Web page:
Yes, the economic crisis has hit us all hard. But tough times also bring out the old-fashioned value of thrift and inspire the ingenuity and grit to practice it. Here are 10 tips for making it through the downturn. Don’t confine yourself to my suggestions, though. Be creative — and generous: Share these ideas with family and friends!
1. Make some money. With Photoshop and other DIY graphics software, counterfeiting is easier than ever before. But don’t overreach. Produce just enough to see yourself and your family through the next few months (or years). Remember what happened to Bernie Madoff.
2. Renegotiate your contract. Rather than silently accepting a layoff, see what you can work out with your boss. In these tough times, there is nothing management appreciates more than flexibility. A salary is good if you can get it, but appreciate the other valuable benefits that don’t cut as deeply into the bottom line. A workplace gives you a roof over your head eight to 10 hours a day, and it’s usually heated in winter and air-conditioned in summer. Frequent birthday parties — at large companies, there’s one practically every afternoon — are convenient sources of highly concentrated calories. And, even with cutbacks, many offices still provide free water.
3. When you aren’t working, stay home all the time. Unfortunately, this parsimonious tactic is less reliable than it once was, now that we can shop and access all manner of paid services through the Internet. But here’s a tip: Let your electric bill lapse. You’ll save dollars and also avoid those tempting spending opportunities.
4. Memorize. In our overstimulated media age, memorization is a forgotten skill. But prisoners in solitary confinement have learned that the person who knows portions of the Bible, poetry or song lyrics by heart is never bored. Borrow books and CDs from the library now and commit them to memory. When these public institutions have lost their funding, you’ll be far ahead in the entertainment game.
5. Repair, recycle, reuse. Many Americans have already become experts in waste-free living. But think again about those items you still consider disposable. Can’t you rinse out that dental floss, Q-tip or tampon, hang it up to dry and wring two — even three! — more uses out of it?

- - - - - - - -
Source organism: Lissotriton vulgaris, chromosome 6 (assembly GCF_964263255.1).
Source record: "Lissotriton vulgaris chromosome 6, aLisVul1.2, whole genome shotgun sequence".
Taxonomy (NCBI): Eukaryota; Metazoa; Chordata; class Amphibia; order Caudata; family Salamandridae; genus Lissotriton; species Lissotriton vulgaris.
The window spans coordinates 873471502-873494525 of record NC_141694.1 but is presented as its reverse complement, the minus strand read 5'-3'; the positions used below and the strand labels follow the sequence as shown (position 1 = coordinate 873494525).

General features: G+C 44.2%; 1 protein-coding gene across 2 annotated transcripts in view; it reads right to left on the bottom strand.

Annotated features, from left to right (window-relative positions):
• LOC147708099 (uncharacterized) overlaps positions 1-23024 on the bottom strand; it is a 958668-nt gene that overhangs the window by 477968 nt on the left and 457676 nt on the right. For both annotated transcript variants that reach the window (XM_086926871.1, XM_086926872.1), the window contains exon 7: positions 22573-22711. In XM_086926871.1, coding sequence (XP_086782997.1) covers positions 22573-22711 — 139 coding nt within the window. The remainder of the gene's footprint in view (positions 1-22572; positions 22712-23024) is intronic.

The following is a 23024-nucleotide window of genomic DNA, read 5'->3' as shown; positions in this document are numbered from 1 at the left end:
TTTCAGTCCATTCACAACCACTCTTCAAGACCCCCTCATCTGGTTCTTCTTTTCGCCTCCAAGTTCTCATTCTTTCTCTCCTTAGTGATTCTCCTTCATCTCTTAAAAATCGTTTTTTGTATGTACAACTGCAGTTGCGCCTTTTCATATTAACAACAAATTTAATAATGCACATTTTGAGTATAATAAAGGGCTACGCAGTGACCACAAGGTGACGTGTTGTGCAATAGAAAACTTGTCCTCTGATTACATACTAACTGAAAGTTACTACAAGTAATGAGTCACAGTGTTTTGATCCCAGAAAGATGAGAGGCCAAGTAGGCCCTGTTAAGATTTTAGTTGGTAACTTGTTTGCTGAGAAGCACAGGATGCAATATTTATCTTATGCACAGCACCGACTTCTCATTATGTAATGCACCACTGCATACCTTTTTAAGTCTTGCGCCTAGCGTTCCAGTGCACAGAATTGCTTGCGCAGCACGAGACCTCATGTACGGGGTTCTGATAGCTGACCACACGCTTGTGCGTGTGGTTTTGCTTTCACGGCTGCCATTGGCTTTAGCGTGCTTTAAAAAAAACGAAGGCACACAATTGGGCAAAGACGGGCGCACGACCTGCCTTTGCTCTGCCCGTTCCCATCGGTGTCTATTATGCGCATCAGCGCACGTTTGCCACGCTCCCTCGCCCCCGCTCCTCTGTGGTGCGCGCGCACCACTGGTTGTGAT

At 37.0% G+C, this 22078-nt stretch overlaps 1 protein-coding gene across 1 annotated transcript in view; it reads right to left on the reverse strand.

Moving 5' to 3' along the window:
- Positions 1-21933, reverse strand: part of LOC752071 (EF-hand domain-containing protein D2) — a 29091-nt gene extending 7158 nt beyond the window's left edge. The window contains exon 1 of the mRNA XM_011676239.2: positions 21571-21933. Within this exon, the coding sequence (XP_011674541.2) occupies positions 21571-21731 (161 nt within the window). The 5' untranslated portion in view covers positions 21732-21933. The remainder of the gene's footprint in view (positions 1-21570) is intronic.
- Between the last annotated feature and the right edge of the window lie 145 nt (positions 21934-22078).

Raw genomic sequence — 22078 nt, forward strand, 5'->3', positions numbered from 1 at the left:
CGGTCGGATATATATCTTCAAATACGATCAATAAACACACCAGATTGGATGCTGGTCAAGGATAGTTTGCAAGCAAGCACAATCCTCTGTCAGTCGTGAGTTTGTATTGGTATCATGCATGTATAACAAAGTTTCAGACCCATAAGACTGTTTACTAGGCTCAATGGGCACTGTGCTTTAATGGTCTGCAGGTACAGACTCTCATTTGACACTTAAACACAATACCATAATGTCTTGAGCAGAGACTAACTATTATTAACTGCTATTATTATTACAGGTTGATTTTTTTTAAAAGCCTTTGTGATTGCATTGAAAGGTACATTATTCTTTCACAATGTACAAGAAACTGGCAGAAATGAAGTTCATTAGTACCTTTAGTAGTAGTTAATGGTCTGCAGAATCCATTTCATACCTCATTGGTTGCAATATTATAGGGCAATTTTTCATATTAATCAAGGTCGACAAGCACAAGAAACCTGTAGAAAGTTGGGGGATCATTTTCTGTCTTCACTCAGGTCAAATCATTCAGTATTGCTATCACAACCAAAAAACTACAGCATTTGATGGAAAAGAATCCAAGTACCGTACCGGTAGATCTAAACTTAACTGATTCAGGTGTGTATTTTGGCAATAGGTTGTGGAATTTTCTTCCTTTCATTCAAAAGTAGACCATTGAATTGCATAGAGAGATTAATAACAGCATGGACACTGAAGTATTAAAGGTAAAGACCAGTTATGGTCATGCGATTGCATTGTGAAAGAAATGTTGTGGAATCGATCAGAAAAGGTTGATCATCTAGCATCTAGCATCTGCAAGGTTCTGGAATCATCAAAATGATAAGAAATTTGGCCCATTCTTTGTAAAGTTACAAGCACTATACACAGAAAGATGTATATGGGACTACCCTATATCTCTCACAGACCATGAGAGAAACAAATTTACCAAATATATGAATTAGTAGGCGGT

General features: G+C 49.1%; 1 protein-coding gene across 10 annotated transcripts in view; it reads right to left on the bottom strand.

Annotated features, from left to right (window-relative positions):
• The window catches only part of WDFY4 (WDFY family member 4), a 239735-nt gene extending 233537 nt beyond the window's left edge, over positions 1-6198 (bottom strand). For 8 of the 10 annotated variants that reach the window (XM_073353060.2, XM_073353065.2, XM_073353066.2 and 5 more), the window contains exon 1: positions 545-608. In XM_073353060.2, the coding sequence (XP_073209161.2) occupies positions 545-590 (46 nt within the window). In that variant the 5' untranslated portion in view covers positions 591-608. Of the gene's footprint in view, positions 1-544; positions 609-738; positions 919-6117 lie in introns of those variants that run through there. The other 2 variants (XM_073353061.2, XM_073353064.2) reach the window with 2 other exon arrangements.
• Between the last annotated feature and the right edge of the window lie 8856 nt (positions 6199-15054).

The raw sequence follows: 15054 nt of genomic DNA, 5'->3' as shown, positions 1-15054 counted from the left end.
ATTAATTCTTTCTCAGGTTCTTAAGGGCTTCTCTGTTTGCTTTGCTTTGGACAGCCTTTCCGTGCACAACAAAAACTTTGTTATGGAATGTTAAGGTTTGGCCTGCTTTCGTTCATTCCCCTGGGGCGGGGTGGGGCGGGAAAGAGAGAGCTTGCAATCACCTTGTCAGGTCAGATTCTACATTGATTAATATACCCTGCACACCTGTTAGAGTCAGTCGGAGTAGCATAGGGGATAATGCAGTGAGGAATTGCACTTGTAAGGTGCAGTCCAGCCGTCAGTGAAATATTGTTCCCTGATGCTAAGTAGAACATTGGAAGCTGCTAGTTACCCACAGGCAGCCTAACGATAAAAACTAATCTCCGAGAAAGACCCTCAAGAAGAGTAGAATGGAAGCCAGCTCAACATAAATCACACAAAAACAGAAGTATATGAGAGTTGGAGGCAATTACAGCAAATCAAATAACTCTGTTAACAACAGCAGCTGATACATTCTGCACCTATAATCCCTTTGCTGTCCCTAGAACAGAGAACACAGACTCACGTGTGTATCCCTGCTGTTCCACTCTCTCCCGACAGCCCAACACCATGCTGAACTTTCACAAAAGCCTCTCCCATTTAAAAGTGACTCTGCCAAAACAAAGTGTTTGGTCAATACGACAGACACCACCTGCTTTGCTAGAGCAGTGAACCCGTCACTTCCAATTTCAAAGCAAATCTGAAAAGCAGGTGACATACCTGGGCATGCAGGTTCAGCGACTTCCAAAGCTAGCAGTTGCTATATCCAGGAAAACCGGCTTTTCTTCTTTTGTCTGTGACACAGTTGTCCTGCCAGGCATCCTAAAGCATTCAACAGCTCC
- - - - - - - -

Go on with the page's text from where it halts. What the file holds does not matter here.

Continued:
6. Sell or rent the excess. Look through your closets and cabinets with new eyes. Depending on the prescription, the leftover pills in the bottom of the bottle can bring a pretty penny in some parts of town. What about those old family albums? How often do you look at them, anyway? Collectors of 1950s or ’70s kitsch will grab them up on eBay. And, with numbers of mortgage foreclosures rising, your home is looking increasingly attractive to renters. You may not have an extra bedroom, but if you’re shorter than 6 feet, there is probably a foot of space at the bottom of your bed lying empty every night.
7. Expand the menu. Certain editions of The Joy of Cooking contain delightful recipes for raccoon, woodchuck, porcupine and other wildlife that may be roaming your garden or investigating your garbage cans at this very moment. (Once you’ve procured the animal, be sure to follow the instructions on removing certain glands and “kernels” from its body.) And don’t forget the protein right inside your home. No, I am not suggesting you execute your companion animal. But should the hamster or goldfish, sadly, pass on, try dusting her in cornmeal or tempura batter, frying and serving her with a nice dipping sauce. Knowing that Goldie has contributed to the household economy in this profound way may help your family find closure.
8. Ask the kids to chip in. Even though jobs are scarce, there are some forms of work — chimney sweeping or cat burglary, for instance — that most adults are simply too large to do. Many armies throughout the world are also recruiting children. Help your kids seek out these opportunities. Work is a character-building experience.
9. Use it up. Everything.
10. Hope the recession ends before you have nothing left.